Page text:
food stall font (3 fonts), display / text , commercial use

shanzz's picture

So i have to do some kind of logo guidelines for this, but I dunno what fonts were used for:
1 - the white text (the capitals and the small letters)
2 - the diagonal one
3 - the Chinese looking ones

Anyone know of them?

That's the biggest image I have seen so I am sorry if it may look unclear. Even the most similar fonts would be really helpful.

What I perceive about this:

white bold (or more) center text
- curved vertices
- capital C is a portion cut straight (but not exactly from the center) from capital O
- really thick (or plump even)
- looks like there was kerning involved here

the RBX (diagonal)
- curve font
- direction of type seems to be sweeping upwards
- looks like handwritten type in some sort of way
- the capital letters seem to be different from the small letters - as if they come from different families (unsure)

the Chinese characters
- sans serif
- looks the same as what I remember with other fonts

Links to the websites here and
here: https://www.facebook.com/pages/RBX-Rice-in-a-Box/239394555646 (Facebook ._.)

UPDATE: I did notice or am just experimenting that the typefaces may have been altered by doing a bold stroke (using the bold tool in a word processing program such as MS Word) to attain that rounded vertices sans serif look. Just a heads up. (So much bad practice for this business, but that's what was assigned to me.)

FONTFACE 1: Dokyo by Ben Balvanz (RICE & BOX) and Interstate Bold by Tobias Frere-Jones (in a) - as commented by "fvilanakis" [FINAL]
FONTFACE 2: Komika Axis by Vigilante TC - as commented by "Renko" [FINAL]
FONTFACE 3: Apple SD Gothic Neo - as commented by "osamu" [TENTATIVE; FINAL] - substituted Nanum Gothic

Font: 
Dokyo, Interstate Bold, Komika Axis, Apple SD Gothic Neo
AttachmentSize
391795_10152348378695647_1453127551_a.jpg10.01 KB

Comments

osamu's picture

Not able to help with the latin text, but I did look at the Kanji. Unfortunately I don't have a huge store of Kanji types to play with so I thought I'd offer some assistance in helping you or others track it down.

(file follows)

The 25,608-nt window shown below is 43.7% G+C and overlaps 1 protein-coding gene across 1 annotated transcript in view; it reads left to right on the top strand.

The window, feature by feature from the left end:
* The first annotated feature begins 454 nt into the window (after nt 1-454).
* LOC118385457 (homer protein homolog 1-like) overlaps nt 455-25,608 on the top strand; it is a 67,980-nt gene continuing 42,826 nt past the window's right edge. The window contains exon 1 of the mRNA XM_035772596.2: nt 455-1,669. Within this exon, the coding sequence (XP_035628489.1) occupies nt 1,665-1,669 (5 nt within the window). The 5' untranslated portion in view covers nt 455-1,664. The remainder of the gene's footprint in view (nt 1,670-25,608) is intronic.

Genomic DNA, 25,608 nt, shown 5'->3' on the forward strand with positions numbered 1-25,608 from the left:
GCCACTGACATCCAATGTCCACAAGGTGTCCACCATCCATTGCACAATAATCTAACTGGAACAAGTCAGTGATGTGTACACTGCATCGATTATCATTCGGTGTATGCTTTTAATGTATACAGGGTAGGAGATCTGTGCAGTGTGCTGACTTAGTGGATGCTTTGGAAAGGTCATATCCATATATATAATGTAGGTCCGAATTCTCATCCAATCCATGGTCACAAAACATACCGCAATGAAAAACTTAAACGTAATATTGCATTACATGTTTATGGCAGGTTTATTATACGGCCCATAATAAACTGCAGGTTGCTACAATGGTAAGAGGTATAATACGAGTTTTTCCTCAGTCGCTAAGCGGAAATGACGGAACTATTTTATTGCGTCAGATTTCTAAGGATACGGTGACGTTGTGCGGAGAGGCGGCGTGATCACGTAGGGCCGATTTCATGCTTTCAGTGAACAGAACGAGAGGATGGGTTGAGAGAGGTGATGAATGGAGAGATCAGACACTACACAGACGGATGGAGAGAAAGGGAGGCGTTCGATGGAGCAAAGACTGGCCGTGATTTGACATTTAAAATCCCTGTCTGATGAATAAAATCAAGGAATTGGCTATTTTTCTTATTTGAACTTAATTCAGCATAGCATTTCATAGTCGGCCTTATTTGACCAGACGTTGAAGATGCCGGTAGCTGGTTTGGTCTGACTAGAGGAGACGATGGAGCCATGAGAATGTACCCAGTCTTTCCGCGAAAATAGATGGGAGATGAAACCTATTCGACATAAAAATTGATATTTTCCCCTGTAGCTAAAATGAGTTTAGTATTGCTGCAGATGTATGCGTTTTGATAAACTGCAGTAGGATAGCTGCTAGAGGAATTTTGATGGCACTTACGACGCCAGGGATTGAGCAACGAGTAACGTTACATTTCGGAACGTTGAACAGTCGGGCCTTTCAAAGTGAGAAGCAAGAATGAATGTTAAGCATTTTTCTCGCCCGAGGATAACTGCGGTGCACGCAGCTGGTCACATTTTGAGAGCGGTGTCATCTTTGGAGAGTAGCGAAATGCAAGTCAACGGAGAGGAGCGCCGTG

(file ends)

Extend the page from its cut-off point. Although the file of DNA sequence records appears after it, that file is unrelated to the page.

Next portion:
The image is too small to tell if the strokes are rounded slightly like the latin "Rice in a Box" or not, but in any case you are looking for a bold sans serif (as you said) with minimal stroke contrast. One feature that stands out is the stroke alignment. The 'dot strokes' are either perfectly vertical (as with the top of the second character), or all horizontal (as with the left-side radical on the third character). Though not unheard of it is unusual and may help you to narrow down the field. The other features are an elbow-join rather than a t-join on the foot of the second character, and an upwards curve on the 'lid' of the right-side of the third character. See below.


Here I've used two system fonts to illustrate the features. No font I had included all these features, but the first shown here comes closest in colour.

Not all the Chinese fonts I had included the third character (Han/meshi - "cooked rice" or "meal") which leads me to believe it may not be a character in standard use in written Chinese. It is very much in everyday use in Japanese, however.

Renko's picture

#2 looks like Komika Axis by Vigilante TC.

shanzz's picture

thank you for the first two comments, much appreciated.

For the first comment:
- I did assume that all of it was leaning towards the Japanese, but since it did evolve from the Chinese, I said it like that.
- It's cool that you can actually read Kanji since I only had it as an elective. Would you happen to know what each character means? (only got the last character in Japanese "meshi" as food)
- I was

For the second comment:
- It's actually exact and I did question myself about this since I have seen that font before. Thank you.

For both comments:
- I do believe the fontfaces are in bold (stroked by a word program like MS Word or something) to attain that rounded effect. Just something that I noticed today.

osamu's picture

I've just realized that the third character is the traditional form and so not really used any more in China. It has been replaced by the simplified form as is now the standard.

The word(s) 盒之飯 would be read as "He zhi fan". First character (盒) = 'a lidded box', Second character (之) is a genitive/modifer, Third character (飯) as you're aware means rice, specifically cooked rice. So 盒之飯 literally means "box of rice".

shanzz's picture

@osamu
I just happen to use this site here since it can identify the stoke and put it in text form, but thank you! :) Knowing the meaning does help too.

fvilanakis's picture

#1 - "RICE BOX": looks like an emboldened Dokyo by Ben Balvanz [Fontalicious, 2002, Free for personal use]

#1 - "in a": could be an emboldened Interstate (Bold) by Tobias Frere-Jones [Font-Bureau, 1993]

shanzz's picture

@fvilanakis
- thank you for the rice box one. I had that feeling it had the name of a japanese kind of fontface.
- the "in a" though im unsure with Interstate, I think it does fit well when overlapping it. Thank you as well.

@osamu
- I dunno how to get Apple SD Gothic Neo as of now (since I am using a Windows computer.) Anyway, I substituted for Nanum Gothic instead (Had the same feel as what you suggested.)

Well, thank you all! :) How do I make you all the people who suggested the fonts for this?

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